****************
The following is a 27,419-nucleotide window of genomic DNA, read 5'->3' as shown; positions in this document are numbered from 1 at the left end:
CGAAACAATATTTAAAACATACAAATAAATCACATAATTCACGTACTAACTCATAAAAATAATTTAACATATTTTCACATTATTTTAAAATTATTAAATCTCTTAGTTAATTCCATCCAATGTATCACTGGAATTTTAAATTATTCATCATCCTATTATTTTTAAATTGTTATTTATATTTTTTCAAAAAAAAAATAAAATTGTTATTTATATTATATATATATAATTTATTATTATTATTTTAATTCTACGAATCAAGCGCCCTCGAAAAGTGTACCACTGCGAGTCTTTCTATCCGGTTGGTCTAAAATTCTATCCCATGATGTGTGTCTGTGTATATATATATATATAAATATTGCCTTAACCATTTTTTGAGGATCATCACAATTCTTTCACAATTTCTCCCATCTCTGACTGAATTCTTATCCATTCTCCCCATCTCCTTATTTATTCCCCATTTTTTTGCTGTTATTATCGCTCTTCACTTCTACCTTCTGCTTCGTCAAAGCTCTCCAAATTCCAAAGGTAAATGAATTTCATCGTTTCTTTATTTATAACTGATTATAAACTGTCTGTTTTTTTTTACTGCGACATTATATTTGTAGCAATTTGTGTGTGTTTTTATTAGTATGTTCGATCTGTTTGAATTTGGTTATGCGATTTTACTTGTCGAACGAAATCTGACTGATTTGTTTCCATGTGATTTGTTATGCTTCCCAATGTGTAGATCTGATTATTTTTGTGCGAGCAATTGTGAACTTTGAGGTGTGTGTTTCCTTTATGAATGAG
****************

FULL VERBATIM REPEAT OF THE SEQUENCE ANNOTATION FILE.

The following is a 27,419-nucleotide window of genomic DNA, read 5'->3' as shown; positions in this document are numbered from 1 at the left end:
CGAAACAATATTTAAAACATACAAATAAATCACATAATTCACGTACTAACTCATAAAAATAATTTAACATATTTTCACATTATTTTAAAATTATTAAATCTCTTAGTTAATTCCATCCAATGTATCACTGGAATTTTAAATTATTCATCATCCTATTATTTTTAAATTGTTATTTATATTTTTTCAAAAAAAAAATAAAATTGTTATTTATATTATATATATATAATTTATTATTATTATTTTAATTCTACGAATCAAGCGCCCTCGAAAAGTGTACCACTGCGAGTCTTTCTATCCGGTTGGTCTAAAATTCTATCCCATGATGTGTGTCTGTGTATATATATATATATAAATATTGCCTTAACCATTTTTTGAGGATCATCACAATTCTTTCACAATTTCTCCCATCTCTGACTGAATTCTTATCCATTCTCCCCATCTCCTTATTTATTCCCCATTTTTTTGCTGTTATTATCGCTCTTCACTTCTACCTTCTGCTTCGTCAAAGCTCTCCAAATTCCAAAGGTAAATGAATTTCATCGTTTCTTTATTTATAACTGATTATAAACTGTCTGTTTTTTTTTACTGCGACATTATATTTGTAGCAATTTGTGTGTGTTTTTATTAGTATGTTCGATCTGTTTGAATTTGGTTATGCGATTTTACTTGTCGAACGAAATCTGACTGATTTGTTTCCATGTGATTTGTTATGCTTCCCAATGTGTAGATCTGATTATTTTTGTGCGAGCAATTGTGAACTTTGAGGTGTGTGTTTCCTTTATGAATGAG